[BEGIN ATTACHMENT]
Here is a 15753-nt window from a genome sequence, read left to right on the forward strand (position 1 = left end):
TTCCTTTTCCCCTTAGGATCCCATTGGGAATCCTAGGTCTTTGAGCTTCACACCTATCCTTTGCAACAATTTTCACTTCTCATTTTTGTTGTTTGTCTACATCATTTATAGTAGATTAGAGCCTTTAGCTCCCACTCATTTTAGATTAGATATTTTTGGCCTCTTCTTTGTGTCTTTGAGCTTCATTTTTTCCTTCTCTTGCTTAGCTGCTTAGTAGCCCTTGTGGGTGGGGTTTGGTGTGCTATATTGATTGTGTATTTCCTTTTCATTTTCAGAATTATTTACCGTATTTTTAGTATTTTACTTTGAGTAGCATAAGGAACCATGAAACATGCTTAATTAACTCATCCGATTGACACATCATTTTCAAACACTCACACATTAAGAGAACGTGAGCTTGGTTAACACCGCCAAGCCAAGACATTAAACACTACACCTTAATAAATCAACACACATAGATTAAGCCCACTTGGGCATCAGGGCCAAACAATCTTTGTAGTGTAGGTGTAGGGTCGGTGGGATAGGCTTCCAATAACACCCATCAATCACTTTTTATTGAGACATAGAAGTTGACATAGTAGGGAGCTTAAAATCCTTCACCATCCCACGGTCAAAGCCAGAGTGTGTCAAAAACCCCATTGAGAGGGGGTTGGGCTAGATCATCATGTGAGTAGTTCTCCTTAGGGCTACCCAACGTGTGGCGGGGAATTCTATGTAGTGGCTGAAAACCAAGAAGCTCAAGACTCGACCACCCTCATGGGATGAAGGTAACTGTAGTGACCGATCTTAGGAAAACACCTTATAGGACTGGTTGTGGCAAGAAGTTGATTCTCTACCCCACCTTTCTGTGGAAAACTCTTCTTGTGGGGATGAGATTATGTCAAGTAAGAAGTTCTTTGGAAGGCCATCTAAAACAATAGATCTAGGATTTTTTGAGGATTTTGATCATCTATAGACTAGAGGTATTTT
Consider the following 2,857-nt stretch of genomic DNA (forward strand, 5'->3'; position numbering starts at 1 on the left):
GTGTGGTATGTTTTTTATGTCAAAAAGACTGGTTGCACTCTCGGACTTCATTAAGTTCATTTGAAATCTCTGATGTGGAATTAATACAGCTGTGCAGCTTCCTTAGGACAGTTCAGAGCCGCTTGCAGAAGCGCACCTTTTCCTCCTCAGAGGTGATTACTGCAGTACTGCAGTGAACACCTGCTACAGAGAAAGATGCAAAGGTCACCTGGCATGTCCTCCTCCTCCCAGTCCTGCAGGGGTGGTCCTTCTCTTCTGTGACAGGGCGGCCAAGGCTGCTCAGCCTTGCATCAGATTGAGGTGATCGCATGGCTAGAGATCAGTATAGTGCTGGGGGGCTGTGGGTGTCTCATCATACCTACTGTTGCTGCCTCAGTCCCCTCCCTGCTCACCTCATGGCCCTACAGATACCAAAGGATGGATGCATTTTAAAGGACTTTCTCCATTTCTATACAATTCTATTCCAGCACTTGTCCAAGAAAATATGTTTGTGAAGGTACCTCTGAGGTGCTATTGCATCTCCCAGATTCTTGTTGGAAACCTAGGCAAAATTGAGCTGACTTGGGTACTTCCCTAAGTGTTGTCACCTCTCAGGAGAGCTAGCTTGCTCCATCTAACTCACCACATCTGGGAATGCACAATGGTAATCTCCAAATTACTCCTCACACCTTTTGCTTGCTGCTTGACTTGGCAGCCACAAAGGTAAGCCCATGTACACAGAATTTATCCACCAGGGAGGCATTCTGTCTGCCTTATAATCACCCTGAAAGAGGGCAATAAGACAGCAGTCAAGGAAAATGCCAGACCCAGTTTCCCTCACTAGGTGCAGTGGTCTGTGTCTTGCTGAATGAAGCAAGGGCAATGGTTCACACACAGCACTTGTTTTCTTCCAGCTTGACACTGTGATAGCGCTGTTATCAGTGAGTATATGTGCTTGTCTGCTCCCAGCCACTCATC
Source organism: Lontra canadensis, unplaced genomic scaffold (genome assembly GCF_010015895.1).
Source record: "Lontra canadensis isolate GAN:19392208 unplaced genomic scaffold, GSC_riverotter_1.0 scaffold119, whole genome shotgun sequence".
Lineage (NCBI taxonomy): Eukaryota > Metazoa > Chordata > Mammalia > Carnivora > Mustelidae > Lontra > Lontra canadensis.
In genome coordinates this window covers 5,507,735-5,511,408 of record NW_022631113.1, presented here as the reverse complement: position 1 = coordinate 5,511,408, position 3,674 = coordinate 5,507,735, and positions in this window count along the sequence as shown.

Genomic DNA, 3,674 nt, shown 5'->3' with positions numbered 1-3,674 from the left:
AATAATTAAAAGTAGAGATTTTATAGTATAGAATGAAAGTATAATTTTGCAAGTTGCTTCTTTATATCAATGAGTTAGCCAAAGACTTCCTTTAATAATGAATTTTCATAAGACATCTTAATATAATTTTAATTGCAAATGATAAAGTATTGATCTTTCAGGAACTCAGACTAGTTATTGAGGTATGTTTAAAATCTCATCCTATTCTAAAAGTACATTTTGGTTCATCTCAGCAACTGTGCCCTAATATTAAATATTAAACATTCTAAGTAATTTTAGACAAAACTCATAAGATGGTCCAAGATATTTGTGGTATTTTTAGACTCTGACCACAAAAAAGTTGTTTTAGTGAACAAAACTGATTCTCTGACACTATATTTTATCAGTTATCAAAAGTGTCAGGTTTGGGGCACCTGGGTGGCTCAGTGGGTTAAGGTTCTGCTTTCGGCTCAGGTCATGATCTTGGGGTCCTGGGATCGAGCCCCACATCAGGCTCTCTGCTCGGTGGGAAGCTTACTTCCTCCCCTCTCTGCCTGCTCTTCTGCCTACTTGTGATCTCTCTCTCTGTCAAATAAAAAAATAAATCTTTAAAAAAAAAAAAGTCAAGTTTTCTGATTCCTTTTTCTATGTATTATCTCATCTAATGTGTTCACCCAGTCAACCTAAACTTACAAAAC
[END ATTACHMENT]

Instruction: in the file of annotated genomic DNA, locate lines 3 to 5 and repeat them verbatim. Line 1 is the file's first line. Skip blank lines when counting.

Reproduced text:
Consider the following 2,857-nt stretch of genomic DNA (forward strand, 5'->3'; position numbering starts at 1 on the left):
GTGTGGTATGTTTTTTATGTCAAAAAGACTGGTTGCACTCTCGGACTTCATTAAGTTCATTTGAAATCTCTGATGTGGAATTAATACAGCTGTGCAGCTTCCTTAGGACAGTTCAGAGCCGCTTGCAGAAGCGCACCTTTTCCTCCTCAGAGGTGATTACTGCAGTACTGCAGTGAACACCTGCTACAGAGAAAGATGCAAAGGTCACCTGGCATGTCCTCCTCCTCCCAGTCCTGCAGGGGTGGTCCTTCTCTTCTGTGACAGGGCGGCCAAGGCTGCTCAGCCTTGCATCAGATTGAGGTGATCGCATGGCTAGAGATCAGTATAGTGCTGGGGGGCTGTGGGTGTCTCATCATACCTACTGTTGCTGCCTCAGTCCCCTCCCTGCTCACCTCATGGCCCTACAGATACCAAAGGATGGATGCATTTTAAAGGACTTTCTCCATTTCTATACAATTCTATTCCAGCACTTGTCCAAGAAAATATGTTTGTGAAGGTACCTCTGAGGTGCTATTGCATCTCCCAGATTCTTGTTGGAAACCTAGGCAAAATTGAGCTGACTTGGGTACTTCCCTAAGTGTTGTCACCTCTCAGGAGAGCTAGCTTGCTCCATCTAACTCACCACATCTGGGAATGCACAATGGTAATCTCCAAATTACTCCTCACACCTTTTGCTTGCTGCTTGACTTGGCAGCCACAAAGGTAAGCCCATGTACACAGAATTTATCCACCAGGGAGGCATTCTGTCTGCCTTATAATCACCCTGAAAGAGGGCAATAAGACAGCAGTCAAGGAAAATGCCAGACCCAGTTTCCCTCACTAGGTGCAGTGGTCTGTGTCTTGCTGAATGAAGCAAGGGCAATGGTTCACACACAGCACTTGTTTTCTTCCAGCTTGACACTGTGATAGCGCTGTTATCAGTGAGTATATGTGCTTGTCTGCTCCCAGCCACTCATC
Source organism: Lontra canadensis, unplaced genomic scaffold (genome assembly GCF_010015895.1).